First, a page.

John Maxwell Renwick
October 2, 1930 – February 14, 2020
John Maxwell Renwick was born October 2nd 1930 in Gardner, Massachusetts. He had an active childhood in nearby Athol. His father would not allow him to play indoor sports so he gravitated towards baseball and hockey, but his first love was skiing. Throughout his life he told fond stories of skiing nearby Mt. Grace.
After high school he attended the Coyne Electrical School of Boston then set out west towards the big mountains of Wyoming. After working as an electrician for small businesses in Nebraska and back in Athol for a short period, he joined the Navy with the ambition of becoming a Submariner. He first trained and served as an Interior Communications electrician (IC) on the diesel powered submarine USS Tusk. In 1953 he married childhood friend Priscilla May Clark who worked as a flight attendant and would visit him on his early stops in the Navy. They were married until 1966 and had two sons together. They maintained a friendship throughout his life.
In 1955 they traveled to Idaho Falls, Idaho where he attended the Navy’s newly formed Nuclear Operators Training Program. His performance there earned him the opportunity to be one of the initial instructors at the first formal Nuclear Power School established in New London, Connecticut. He then joined the crew of USS Nautilus, the world’s first nuclear powered submarine. The leadership of the Nautilus was so impressed with his performance, they recommended and pushed through his commissioning as a Naval Officer. He continued on to serve thirty four years in the Navy, including acting as the commanding officer of several submarines, and later transitioning into a higher level leadership position helping the governments of Colombia and Iran build submarine Navies of their own. The reason behind his success as a career Navy officer was apparent even into his last visits to Balboa Navy Medical Center where he would ask every enlisted staffer about their history in the Navy and showed great concern for their career success.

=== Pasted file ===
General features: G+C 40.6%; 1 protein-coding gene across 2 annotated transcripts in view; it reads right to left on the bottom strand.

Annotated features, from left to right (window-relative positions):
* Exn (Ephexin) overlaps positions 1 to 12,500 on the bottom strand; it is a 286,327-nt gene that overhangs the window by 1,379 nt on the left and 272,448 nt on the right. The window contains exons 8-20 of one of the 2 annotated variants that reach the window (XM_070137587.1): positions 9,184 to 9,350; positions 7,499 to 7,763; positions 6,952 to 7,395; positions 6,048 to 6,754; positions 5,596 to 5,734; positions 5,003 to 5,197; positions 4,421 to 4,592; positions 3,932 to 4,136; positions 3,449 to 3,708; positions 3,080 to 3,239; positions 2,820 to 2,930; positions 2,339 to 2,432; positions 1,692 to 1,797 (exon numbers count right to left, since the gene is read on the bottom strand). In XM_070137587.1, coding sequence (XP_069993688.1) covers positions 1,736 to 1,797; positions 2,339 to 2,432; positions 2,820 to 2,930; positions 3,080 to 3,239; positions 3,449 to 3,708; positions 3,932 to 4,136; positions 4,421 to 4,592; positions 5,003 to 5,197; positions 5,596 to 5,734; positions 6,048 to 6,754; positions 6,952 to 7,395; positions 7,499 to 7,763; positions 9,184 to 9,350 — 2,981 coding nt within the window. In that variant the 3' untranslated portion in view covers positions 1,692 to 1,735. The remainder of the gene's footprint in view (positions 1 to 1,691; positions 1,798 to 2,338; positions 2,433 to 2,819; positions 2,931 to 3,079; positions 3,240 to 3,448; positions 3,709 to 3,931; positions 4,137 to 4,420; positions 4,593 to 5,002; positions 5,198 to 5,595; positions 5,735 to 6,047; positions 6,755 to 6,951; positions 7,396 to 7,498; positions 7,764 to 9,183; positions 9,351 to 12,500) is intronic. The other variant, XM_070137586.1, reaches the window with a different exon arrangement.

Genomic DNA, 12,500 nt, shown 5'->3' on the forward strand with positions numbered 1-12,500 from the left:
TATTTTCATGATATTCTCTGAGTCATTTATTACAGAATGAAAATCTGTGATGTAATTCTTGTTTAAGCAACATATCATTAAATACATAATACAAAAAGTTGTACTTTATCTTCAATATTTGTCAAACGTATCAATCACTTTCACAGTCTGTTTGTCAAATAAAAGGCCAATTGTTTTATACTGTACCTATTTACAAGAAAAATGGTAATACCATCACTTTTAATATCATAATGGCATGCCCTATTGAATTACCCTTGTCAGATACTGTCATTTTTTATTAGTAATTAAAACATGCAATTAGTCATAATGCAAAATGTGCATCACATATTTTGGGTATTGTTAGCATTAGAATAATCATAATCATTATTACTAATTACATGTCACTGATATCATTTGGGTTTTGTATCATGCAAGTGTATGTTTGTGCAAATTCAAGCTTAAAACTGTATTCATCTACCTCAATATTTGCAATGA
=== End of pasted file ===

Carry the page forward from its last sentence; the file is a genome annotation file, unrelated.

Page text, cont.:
In 1967 he married Kathryn Lucille DeSwarte who swept him off his feet at a local pub in Milwaukee, Wisconsin by approaching him and asking about the dolphin patches on his uniform. They traveled the world together making stops in Hawaii, Colombia, Iran, San Diego, Honduras, and Paraguay. They had two sons. In the early 1980s they retired to San Diego, California for the “tennis weather” both being avid players. He attended the Toyota Automotive Technology Program at San Diego City Community College where he also played doubles on the tennis team. In 1987 he achieved one of his great successes in life overcoming alcohol addiction, saving his marriage and his family.
John and Kate spent the last part of their life together traveling the country in an RV and spending many summers living on the campground at Vandenberg, AFB in beautiful relative wilderness along the Central Californian coast. They shared a love of the outdoors and mountains and were avid hikers into their seventies. He remained fit and active up until the end of his life, doing countless laps around the Sea Colony neighborhood, becoming a fixture of the community. The passing of his wife broke his heart and his life was never the same. He took his last breaths on February 14th 2020, a year after her passing. He is survived by his four sons, six grandsons, four granddaughters, and one great granddaughter.
A funeral service will be held at St. Charles Borromeo Church in San Diego, CA
- Funeral Service Saturday, March 14, 2020
John Maxwell Renwick
February 20, 2020
I will always think of you and your lovely wife as my long time neighbors in Sea Colony as I drive into our alley. I miss seeing your face as you took your daily walks. I know that you are in a place where there is no more suffering and I am glad that I had the chance to share so many neighborhood memories with you and Kate over the years. Thank you for your service to our country. Rest in peace. My thoughts and prayers are with your boys and their families. God Bless.